House Ways and Means Chairman Paul Ryan says Republicans must have a plan to replace Obamacare by late June, a deadline that coincides with a Supreme Court decision that could blow a huge hole in the controversial law.
The Wisconsin Republican is working with other House chairmen to craft the GOP’s long-awaited alternative to President Obama’s health reforms. Their Senate counterparts are meeting, too, ahead of the justices’ ruling at the end of this term.
“We have to have a plan in place by then,” Mr. Ryan told reporters.
The Supreme Court heard oral arguments in the closely watched case known as King v. Burwell, with challengers saying the administration is breaking the law by paying tax subsidies to customers in states that rely on the federal HealthCare.gov exchange. The law says subsidies can be paid to customers in exchanges “established by the state.”
If the subsidies are struck down, the law will be much less attractive to customers in at least 34 states that rely on the federal portal. Plans would no longer be affordable, and premiums could skyrocket if healthier enrollees drop coverage first.
Republicans are cheering on the case, as it provides their best opportunity yet to scale down Obamacare and present their own ideas ahead of the 2016 presidential election.
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The opportunity comes with political peril, because the administration and its Democratic allies will hold the GOP responsible for the case’s fallout.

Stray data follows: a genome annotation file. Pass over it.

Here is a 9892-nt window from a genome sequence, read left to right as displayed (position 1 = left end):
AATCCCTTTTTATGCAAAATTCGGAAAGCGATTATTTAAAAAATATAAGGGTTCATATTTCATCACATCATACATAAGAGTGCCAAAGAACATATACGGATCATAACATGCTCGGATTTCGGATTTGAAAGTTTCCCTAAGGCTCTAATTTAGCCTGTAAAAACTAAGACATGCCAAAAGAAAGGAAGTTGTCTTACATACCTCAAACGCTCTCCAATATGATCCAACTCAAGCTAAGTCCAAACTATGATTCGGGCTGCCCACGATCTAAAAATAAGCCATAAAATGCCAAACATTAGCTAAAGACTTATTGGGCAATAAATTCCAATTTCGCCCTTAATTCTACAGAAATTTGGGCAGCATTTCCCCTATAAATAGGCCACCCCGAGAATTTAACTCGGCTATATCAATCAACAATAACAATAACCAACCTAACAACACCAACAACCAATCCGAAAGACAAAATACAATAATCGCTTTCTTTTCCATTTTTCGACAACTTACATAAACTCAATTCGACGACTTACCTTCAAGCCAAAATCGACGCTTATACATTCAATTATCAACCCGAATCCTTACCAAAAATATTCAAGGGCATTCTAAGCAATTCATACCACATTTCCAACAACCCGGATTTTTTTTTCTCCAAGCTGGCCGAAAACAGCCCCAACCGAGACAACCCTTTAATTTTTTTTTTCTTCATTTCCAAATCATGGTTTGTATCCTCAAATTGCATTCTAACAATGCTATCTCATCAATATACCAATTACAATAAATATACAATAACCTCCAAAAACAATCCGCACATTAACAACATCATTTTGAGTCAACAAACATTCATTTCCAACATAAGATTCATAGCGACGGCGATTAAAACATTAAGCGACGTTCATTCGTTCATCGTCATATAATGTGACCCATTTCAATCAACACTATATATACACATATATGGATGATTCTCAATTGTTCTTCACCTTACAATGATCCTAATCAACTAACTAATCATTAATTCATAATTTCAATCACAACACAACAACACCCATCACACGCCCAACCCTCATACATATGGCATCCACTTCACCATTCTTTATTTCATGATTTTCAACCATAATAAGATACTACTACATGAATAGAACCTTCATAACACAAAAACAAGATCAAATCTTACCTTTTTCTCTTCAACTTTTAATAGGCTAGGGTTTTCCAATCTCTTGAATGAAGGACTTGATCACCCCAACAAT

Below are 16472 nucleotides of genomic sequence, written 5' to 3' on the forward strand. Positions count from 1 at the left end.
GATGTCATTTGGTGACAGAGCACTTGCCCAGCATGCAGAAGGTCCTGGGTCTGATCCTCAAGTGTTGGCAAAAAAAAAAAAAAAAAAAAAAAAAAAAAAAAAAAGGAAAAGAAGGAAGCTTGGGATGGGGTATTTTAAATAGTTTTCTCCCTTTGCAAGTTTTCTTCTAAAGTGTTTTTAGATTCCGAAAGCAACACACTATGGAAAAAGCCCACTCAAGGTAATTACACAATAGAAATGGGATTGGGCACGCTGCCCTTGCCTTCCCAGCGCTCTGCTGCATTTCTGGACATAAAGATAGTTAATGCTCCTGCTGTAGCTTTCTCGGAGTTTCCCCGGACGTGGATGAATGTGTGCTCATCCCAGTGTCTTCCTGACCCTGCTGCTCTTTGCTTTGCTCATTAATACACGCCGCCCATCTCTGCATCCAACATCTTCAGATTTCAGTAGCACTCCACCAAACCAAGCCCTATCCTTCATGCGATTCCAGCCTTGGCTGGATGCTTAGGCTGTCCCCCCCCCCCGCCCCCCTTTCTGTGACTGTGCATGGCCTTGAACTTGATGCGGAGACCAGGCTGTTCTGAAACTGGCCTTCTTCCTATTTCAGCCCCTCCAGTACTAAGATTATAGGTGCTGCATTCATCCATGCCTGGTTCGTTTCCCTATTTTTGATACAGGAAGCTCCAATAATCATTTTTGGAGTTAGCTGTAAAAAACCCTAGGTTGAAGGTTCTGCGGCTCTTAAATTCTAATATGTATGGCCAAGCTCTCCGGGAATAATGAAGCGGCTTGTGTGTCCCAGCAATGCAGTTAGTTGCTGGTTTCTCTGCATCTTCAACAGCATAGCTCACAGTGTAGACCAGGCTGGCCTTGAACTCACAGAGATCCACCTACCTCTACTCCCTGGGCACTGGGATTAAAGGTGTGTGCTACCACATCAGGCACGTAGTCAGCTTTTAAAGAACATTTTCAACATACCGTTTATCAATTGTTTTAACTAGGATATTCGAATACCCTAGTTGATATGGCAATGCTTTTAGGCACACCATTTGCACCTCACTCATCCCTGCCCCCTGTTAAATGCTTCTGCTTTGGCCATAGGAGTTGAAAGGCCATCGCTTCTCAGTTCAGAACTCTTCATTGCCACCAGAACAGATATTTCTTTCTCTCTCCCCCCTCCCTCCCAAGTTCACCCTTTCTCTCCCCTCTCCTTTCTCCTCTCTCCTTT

Administration officials say the law is fine as written, and there is no need to put a Plan B in place to deal with an adverse ruling.
Mr. Ryan said Republicans cannot take a similar stance.
“We need to have an alternative. That is the responsible thing to do,” he said. The president is saying that he had no back-up plan. I just don’t think that’s responsible.”
Democrats say Republicans are fanning the flames of the King challenge and then asking the administration to put them out.
There is no evidence, they’ve said, that any state or federal leaders thought the availability of the subsidies would be tied to how the states set up their exchanges.
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The law is working and should be left alone, they’ve argued.
Mr. Ryan said Democrats couldn’t get a single-payer system or federal-only platform through Congress when they hammered out the Affordable Care Act five years ago, since some senators wanted to empower the states.
He thinks the state-centered language at issue in King was put into the bill to appease those senators, but framers couldn’t clean up any problems between the Democratic majorities in each chamber because newly elected Republican Sen. Scott Brown broke their filibuster-proof majority in the Senate.
“Poorly drafted, but I think it was intentionally drafted the way it was,” Mr. Ryan said of the contested language. “That’s my impression of the situation.”
Mr. Brown’s election in early 2010 forced Democrats to finish up the health package through a budget process known as reconciliation.
Now, Republicans may use the same tool to put an Obamacare-repeal bill on Mr. Obama desk.
House Republicans muscled through a budget plan this week, and Senate Republicans are expected to follow suit.
That sets the table for a compromise that allows Congress to pass spending bills and other legislation to carry out the blueprint, such as the Obamacare repeal or an overhaul of the tax code.
Mr. Ryan said the GOP’s use of reconciliation will be colored by how the justices rule in the King case, so they’re keeping their options open.
“It’s just too soon to tell,” he said.